Two Mexican female journalists were killed and their bodies dumped in a park on the southeast side of this capital, the editor of muckraking news magazine Contralinea said.

Rocio Gonzalez Trapaga - who had worked for several years for Televisa, Mexico's leading TV broadcaster - and Contralinea's Marcela Yarce Viveros disappeared Wednesday night and their bodies were found Thursday in a park in the Mexico City borough of Iztapalapa, Contralinea editor Miguel Badillo said.

Sources close to the magazine said the women were naked and had been strangled.

"We don't know why," an evidently shaken Badillo said. "They were very good friends and had arranged to meet (Thursday evening) and afterward there was nothing from them until (Friday morning) when their bodies were found in Iztapalapa.

Contralinea, a news magazine with a history of reporting on official corruption, said the journalists "were killed between the night of Aug. 31 and the morning of Sept. 1, 2011. Their bodies were found in a park in the Iztapalapa borough of Mexico City."

"The team of journalists at this media outlet, with profound sadness but also with indignation, demands that authorities solve these lamentable crimes," the magazine said in an editorial in which it also expressed solidarity with the journalists' family and friends.

Last year, burglars entered Contralinea's offices in Mexico City and stole files and financial data, as well as the editor's laptop computer.

Security measures were subsequently adopted to protect journalists at that media outlet.

Mexico is considered the most dangerous country in Latin America for journalists. As recently as Aug. 25, journalist Humberto Millan Salazar was found slain in the northwestern state of Sinaloa after he had been kidnapped the day before.

The deaths of these two female reporters bring to 74 the number of Mexican journalists killed since 2000, according to rights organizations.

According to the press watchdog group Article19, Mexican journalists are in danger due to "rampant impunity," which signals to "perpetrators that there are no consequences for (killing a reporter)."

"This lack of protection from the Mexican state has forced journalists to opt for a silence that infringes on society's right to information," Dario Ramirez, Article19's director for Mexico and Central America, told Efe.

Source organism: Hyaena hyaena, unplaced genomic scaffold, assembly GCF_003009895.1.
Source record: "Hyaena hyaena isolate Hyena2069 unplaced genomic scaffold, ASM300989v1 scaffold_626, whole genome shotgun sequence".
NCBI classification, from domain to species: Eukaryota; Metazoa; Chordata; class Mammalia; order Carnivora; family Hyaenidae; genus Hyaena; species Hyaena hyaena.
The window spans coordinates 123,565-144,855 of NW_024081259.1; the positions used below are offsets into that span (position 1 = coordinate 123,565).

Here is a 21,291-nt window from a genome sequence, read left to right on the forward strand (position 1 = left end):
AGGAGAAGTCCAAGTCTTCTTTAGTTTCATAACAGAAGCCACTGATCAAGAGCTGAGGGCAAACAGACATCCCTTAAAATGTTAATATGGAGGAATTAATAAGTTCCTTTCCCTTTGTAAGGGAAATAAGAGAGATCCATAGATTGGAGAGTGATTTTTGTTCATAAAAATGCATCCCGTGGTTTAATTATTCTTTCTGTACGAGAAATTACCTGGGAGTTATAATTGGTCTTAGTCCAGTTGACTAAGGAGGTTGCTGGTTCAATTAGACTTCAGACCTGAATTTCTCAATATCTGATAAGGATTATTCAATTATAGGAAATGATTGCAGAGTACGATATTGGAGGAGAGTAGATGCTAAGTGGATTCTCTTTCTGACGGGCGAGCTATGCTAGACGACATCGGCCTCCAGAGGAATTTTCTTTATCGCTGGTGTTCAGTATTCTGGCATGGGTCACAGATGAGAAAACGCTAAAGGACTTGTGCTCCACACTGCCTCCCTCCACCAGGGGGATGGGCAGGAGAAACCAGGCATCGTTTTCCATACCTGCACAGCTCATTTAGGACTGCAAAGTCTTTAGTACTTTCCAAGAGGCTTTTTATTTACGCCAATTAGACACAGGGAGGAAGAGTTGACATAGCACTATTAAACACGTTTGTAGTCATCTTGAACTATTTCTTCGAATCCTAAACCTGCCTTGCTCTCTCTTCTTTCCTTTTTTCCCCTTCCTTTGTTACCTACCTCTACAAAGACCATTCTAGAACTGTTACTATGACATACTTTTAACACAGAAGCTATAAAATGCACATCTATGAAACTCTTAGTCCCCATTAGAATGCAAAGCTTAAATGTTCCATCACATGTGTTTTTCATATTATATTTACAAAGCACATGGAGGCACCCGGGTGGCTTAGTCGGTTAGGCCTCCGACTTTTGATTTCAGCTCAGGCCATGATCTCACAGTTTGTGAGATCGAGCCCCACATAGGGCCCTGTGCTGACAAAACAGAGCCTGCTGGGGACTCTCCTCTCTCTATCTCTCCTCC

The climate of violence and impunity "puts the press in a corner, where it's left muzzled, silenced and with justifiable fear," Ramirez said.

This sustained violence against the press "is generating a clear lack of information, irrespective of whether or not we know the motives. The message is clear: to seek to silence this sector," he added.

Ramirez said the double murder marks the first killings of journalists in the Mexican capital in almost three decades, since the 1984 slaying of columnist Manuel Buendia.

"The press in Mexico has always been more vulnerable outside the big cities, especially Mexico City. Vulnerability is greater in (less heavily populated areas)," he said.

Article19 says that eight Mexican journalists have been killed this year and that from 2000 to the present 74 have been slain. Eleven reporters have gone missing since 2003, while that organization has helped nine others who were victims of threats leave the country.

For his part, Mariano Morales, a member of the board of the Foundation for Freedom of Expression, said impunity in the slayings of journalists fuels even more violence against them.

He said the killings take place in a murky context in which some of these crimes can be covered up and attributed to organized crime elements.

Regrettably the killings of journalists are likely to continue if impunity persists, Morales said, adding that few of these cases are solved.